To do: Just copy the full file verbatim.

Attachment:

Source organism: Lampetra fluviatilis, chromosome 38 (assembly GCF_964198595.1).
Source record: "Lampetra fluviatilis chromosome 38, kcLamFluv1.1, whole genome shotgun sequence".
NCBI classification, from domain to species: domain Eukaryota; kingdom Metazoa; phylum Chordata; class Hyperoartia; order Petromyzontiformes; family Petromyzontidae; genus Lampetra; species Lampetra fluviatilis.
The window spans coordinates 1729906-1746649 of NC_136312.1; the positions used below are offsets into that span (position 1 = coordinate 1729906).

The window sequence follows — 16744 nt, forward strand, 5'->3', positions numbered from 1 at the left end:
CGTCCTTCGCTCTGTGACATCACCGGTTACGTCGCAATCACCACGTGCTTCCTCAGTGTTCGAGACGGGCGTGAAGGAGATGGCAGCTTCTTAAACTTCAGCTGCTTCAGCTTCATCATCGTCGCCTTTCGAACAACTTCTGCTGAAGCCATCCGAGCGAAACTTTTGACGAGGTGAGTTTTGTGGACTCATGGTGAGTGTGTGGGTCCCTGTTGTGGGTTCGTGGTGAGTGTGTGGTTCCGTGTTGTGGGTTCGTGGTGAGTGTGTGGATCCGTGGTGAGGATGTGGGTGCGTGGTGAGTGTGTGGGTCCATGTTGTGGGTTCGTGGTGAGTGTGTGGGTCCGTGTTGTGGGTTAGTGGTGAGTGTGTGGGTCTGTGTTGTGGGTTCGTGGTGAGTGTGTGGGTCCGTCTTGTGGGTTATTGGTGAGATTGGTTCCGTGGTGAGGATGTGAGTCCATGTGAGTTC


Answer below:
Source organism: Lampetra fluviatilis, chromosome 38 (assembly GCF_964198595.1).
Source record: "Lampetra fluviatilis chromosome 38, kcLamFluv1.1, whole genome shotgun sequence".
NCBI classification, from domain to species: domain Eukaryota; kingdom Metazoa; phylum Chordata; class Hyperoartia; order Petromyzontiformes; family Petromyzontidae; genus Lampetra; species Lampetra fluviatilis.
The window spans coordinates 1729906-1746649 of NC_136312.1; the positions used below are offsets into that span (position 1 = coordinate 1729906).

The window sequence follows — 16744 nt, forward strand, 5'->3', positions numbered from 1 at the left end:
CGTCCTTCGCTCTGTGACATCACCGGTTACGTCGCAATCACCACGTGCTTCCTCAGTGTTCGAGACGGGCGTGAAGGAGATGGCAGCTTCTTAAACTTCAGCTGCTTCAGCTTCATCATCGTCGCCTTTCGAACAACTTCTGCTGAAGCCATCCGAGCGAAACTTTTGACGAGGTGAGTTTTGTGGACTCATGGTGAGTGTGTGGGTCCCTGTTGTGGGTTCGTGGTGAGTGTGTGGTTCCGTGTTGTGGGTTCGTGGTGAGTGTGTGGATCCGTGGTGAGGATGTGGGTGCGTGGTGAGTGTGTGGGTCCATGTTGTGGGTTCGTGGTGAGTGTGTGGGTCCGTGTTGTGGGTTAGTGGTGAGTGTGTGGGTCTGTGTTGTGGGTTCGTGGTGAGTGTGTGGGTCCGTCTTGTGGGTTATTGGTGAGATTGGTTCCGTGGTGAGGATGTGAGTCCATGTGAGTTC